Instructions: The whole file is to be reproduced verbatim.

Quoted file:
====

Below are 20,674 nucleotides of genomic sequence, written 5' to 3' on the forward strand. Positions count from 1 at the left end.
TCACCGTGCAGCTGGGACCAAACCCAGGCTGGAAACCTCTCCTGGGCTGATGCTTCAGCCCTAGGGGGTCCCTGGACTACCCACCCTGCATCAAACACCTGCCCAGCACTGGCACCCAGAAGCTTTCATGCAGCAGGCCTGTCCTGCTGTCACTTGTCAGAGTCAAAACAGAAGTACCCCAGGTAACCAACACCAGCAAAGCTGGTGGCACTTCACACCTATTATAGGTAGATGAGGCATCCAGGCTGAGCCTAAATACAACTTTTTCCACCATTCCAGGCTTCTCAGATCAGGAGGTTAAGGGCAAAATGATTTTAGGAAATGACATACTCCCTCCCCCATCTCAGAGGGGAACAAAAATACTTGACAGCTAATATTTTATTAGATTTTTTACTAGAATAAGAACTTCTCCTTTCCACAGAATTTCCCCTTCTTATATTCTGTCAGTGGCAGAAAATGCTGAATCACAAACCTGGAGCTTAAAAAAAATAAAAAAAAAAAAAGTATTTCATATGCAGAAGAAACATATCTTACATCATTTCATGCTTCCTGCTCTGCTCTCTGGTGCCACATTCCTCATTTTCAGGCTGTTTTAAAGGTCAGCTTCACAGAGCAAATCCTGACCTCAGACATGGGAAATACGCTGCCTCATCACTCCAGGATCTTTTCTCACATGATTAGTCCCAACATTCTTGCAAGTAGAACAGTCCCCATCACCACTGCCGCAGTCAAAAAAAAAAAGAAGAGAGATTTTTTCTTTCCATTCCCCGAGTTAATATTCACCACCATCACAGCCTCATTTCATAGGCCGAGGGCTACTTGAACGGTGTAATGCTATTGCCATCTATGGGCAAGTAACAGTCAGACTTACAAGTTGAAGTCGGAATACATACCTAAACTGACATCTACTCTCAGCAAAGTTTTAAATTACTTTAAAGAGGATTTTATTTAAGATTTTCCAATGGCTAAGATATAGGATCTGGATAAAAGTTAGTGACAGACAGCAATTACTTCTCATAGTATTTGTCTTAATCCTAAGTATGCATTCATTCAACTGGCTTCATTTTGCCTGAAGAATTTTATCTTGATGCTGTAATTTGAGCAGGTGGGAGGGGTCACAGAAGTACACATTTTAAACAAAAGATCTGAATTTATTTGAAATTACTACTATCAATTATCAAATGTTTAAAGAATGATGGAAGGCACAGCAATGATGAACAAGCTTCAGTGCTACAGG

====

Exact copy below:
Below are 20,674 nucleotides of genomic sequence, written 5' to 3' on the forward strand. Positions count from 1 at the left end.
TCACCGTGCAGCTGGGACCAAACCCAGGCTGGAAACCTCTCCTGGGCTGATGCTTCAGCCCTAGGGGGTCCCTGGACTACCCACCCTGCATCAAACACCTGCCCAGCACTGGCACCCAGAAGCTTTCATGCAGCAGGCCTGTCCTGCTGTCACTTGTCAGAGTCAAAACAGAAGTACCCCAGGTAACCAACACCAGCAAAGCTGGTGGCACTTCACACCTATTATAGGTAGATGAGGCATCCAGGCTGAGCCTAAATACAACTTTTTCCACCATTCCAGGCTTCTCAGATCAGGAGGTTAAGGGCAAAATGATTTTAGGAAATGACATACTCCCTCCCCCATCTCAGAGGGGAACAAAAATACTTGACAGCTAATATTTTATTAGATTTTTTACTAGAATAAGAACTTCTCCTTTCCACAGAATTTCCCCTTCTTATATTCTGTCAGTGGCAGAAAATGCTGAATCACAAACCTGGAGCTTAAAAAAAATAAAAAAAAAAAAAGTATTTCATATGCAGAAGAAACATATCTTACATCATTTCATGCTTCCTGCTCTGCTCTCTGGTGCCACATTCCTCATTTTCAGGCTGTTTTAAAGGTCAGCTTCACAGAGCAAATCCTGACCTCAGACATGGGAAATACGCTGCCTCATCACTCCAGGATCTTTTCTCACATGATTAGTCCCAACATTCTTGCAAGTAGAACAGTCCCCATCACCACTGCCGCAGTCAAAAAAAAAAAGAAGAGAGATTTTTTCTTTCCATTCCCCGAGTTAATATTCACCACCATCACAGCCTCATTTCATAGGCCGAGGGCTACTTGAACGGTGTAATGCTATTGCCATCTATGGGCAAGTAACAGTCAGACTTACAAGTTGAAGTCGGAATACATACCTAAACTGACATCTACTCTCAGCAAAGTTTTAAATTACTTTAAAGAGGATTTTATTTAAGATTTTCCAATGGCTAAGATATAGGATCTGGATAAAAGTTAGTGACAGACAGCAATTACTTCTCATAGTATTTGTCTTAATCCTAAGTATGCATTCATTCAACTGGCTTCATTTTGCCTGAAGAATTTTATCTTGATGCTGTAATTTGAGCAGGTGGGAGGGGTCACAGAAGTACACATTTTAAACAAAAGATCTGAATTTATTTGAAATTACTACTATCAATTATCAAATGTTTAAAGAATGATGGAAGGCACAGCAATGATGAACAAGCTTCAGTGCTACAGG